Some women and men find it difficult to urinate in the presence of other men. They cannot urinate in a public toilet if anyone else is there. The muscles that control urination tighten up, stopping the flow. This is called ‘parauresis’ (pronounced par-YOU-ree-sis) or ‘bashful bladder syndrome’. According to doctors in the armed forces – who know about servicemen living in open barracks – it is quite common and possibly 1 in 10 men is affected. It can be distressing, because it can limit your activities if you are unable to urinate away from home. And some people worry that others might assume they are gay because they are spending so long at the urinal. One study found that 60% of men with bashful bladder felt ashamed, and most tried to conceal the problem; 25% had not told their partners, 44.4% had not told their families and 58.7% concealed it from their friends (Actas Urológicas Españolas 2007;31:328–337). Hiding the problem can itself be a source of stress, particularly if you are in a close relationship.

What Causes ‘Bashful Bladder’?

There is nothing physically wrong. It does not mean that there is anything amiss with your bladder or urethra. No one knows what causes it, but it seems to be an exaggeration of something that most men experience slightly. Research has shown that when a stranger is nearby, most men take slightly longer to start their urine flow, and pass urine for a shorter length of time.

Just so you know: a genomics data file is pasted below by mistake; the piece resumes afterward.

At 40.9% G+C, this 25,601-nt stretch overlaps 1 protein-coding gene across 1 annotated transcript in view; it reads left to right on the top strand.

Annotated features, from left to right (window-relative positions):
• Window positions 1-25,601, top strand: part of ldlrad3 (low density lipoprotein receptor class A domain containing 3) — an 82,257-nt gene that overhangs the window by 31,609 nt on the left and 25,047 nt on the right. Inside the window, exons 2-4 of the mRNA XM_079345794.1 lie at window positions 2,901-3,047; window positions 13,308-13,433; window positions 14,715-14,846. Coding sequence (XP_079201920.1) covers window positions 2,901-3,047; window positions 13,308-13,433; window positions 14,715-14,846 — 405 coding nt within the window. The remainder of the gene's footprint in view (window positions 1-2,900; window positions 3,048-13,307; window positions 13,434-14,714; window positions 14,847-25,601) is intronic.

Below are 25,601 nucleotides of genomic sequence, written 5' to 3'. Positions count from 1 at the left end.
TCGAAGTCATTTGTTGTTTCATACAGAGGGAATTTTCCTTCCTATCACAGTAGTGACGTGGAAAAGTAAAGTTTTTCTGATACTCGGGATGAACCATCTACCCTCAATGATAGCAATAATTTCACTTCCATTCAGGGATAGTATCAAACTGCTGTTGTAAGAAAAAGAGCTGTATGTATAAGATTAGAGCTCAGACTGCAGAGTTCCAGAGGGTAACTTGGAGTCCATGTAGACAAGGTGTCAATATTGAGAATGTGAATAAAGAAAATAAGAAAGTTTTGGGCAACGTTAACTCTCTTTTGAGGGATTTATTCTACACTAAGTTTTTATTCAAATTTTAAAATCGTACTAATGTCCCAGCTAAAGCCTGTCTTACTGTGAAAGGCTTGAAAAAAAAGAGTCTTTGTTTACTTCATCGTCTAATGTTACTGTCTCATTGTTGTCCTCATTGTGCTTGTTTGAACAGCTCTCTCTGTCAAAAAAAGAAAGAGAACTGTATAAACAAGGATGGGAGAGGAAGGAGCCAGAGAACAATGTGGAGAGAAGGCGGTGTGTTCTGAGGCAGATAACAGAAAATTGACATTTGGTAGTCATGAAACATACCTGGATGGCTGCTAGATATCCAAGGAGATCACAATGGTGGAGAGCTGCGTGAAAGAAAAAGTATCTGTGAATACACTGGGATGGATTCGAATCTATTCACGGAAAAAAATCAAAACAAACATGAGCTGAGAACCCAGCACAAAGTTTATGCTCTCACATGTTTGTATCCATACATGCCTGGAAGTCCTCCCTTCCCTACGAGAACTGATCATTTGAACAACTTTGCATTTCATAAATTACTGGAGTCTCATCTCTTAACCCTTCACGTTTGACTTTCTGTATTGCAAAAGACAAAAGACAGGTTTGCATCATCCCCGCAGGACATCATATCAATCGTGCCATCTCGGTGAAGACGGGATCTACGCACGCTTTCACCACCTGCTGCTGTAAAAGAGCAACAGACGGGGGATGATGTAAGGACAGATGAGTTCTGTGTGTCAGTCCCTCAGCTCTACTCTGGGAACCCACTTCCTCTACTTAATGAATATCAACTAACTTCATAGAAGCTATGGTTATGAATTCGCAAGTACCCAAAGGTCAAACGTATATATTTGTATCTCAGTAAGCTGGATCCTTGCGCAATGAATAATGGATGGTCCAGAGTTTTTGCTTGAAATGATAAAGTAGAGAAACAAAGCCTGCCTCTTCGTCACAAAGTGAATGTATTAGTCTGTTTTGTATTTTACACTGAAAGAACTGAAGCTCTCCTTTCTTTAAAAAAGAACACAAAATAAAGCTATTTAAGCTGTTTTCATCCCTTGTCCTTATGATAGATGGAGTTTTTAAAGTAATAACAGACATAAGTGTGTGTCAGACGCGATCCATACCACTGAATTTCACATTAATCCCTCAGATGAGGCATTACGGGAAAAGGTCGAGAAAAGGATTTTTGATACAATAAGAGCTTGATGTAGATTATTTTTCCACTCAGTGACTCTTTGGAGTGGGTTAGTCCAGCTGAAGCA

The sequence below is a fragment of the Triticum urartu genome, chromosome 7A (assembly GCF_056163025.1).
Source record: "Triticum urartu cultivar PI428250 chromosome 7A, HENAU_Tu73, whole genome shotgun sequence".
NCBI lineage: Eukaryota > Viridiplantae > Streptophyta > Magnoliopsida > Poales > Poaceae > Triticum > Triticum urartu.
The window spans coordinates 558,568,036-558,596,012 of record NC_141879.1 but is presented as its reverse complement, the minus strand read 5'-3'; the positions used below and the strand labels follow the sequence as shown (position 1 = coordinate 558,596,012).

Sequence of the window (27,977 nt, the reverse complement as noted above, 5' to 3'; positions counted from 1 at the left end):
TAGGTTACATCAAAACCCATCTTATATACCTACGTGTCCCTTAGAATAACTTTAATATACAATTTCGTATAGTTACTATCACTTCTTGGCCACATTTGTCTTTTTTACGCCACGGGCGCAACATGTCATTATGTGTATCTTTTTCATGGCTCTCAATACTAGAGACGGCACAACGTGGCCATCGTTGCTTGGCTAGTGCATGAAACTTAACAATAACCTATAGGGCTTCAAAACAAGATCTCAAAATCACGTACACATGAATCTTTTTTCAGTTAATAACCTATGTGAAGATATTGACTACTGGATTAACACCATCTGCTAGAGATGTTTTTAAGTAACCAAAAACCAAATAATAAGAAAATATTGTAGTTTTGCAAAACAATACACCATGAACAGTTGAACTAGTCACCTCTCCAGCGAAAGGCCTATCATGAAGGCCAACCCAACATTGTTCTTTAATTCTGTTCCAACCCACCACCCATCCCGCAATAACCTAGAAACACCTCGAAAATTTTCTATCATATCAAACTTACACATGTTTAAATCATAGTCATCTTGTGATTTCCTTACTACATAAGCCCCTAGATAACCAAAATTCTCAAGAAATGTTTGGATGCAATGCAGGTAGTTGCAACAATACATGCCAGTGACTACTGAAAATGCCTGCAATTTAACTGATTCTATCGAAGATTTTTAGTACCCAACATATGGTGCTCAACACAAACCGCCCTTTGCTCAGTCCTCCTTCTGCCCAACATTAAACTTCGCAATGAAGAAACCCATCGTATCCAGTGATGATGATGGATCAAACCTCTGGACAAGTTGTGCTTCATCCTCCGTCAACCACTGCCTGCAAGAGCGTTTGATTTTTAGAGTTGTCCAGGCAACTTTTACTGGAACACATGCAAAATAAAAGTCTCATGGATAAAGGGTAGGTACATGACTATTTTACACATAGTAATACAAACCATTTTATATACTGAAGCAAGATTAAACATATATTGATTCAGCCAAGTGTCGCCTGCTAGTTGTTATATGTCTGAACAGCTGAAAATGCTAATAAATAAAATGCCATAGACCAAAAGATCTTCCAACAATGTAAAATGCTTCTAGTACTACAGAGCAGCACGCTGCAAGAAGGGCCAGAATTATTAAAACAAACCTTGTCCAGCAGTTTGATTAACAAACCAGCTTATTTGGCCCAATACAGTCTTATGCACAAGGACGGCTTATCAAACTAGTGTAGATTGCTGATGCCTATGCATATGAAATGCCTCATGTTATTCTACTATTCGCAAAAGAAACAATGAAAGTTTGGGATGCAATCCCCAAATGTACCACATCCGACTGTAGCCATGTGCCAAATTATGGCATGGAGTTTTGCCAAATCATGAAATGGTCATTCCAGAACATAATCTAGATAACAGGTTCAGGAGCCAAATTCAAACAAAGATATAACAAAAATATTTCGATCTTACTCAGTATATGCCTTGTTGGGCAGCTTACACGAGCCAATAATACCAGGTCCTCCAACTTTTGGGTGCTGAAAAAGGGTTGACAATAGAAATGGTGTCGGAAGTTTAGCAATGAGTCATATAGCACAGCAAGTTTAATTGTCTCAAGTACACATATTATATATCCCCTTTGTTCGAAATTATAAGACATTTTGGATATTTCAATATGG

A doctor writing in the medical journal the Lancet (1999;354:P78) has a suggestion about the cause of bashful bladder. He points out that many male mammals mark their territory by urinating to leave their scent. He wonders if modern men with the problem are subconsciously thinking ‘If I urinate in this other male’s presence, I am asserting my supremacy over his territory – am I really ready to challenge this male to a fight’, and this prevents them from urinating. Of course, this is just speculation!

What You Can Do

  • Try doing a series of mathematical calculations in your head. This activates the cortex of the brain and blocks the inhibiting impulses to the bladder. A report in the Lancet as long ago as 1981 suggested this as an effective remedy.
  • Breathe in deeply and tighten your pelvic muscles, as if you are pulling your anus (back passage) inwards. Then relax and breathe out. Repeat until you start to pass some urine.
  • Check the website of the International Paruresis Association for information about anxiety-reducing techniques and ways of gradually getting used to passing urine when others are nearby.

If it is really affecting your life, you could get help from a behaviour therapist, who would help you with some of these techniques.


First published on:
Reviewed and edited by: Dr Diane Newman
Last updated: October 2020

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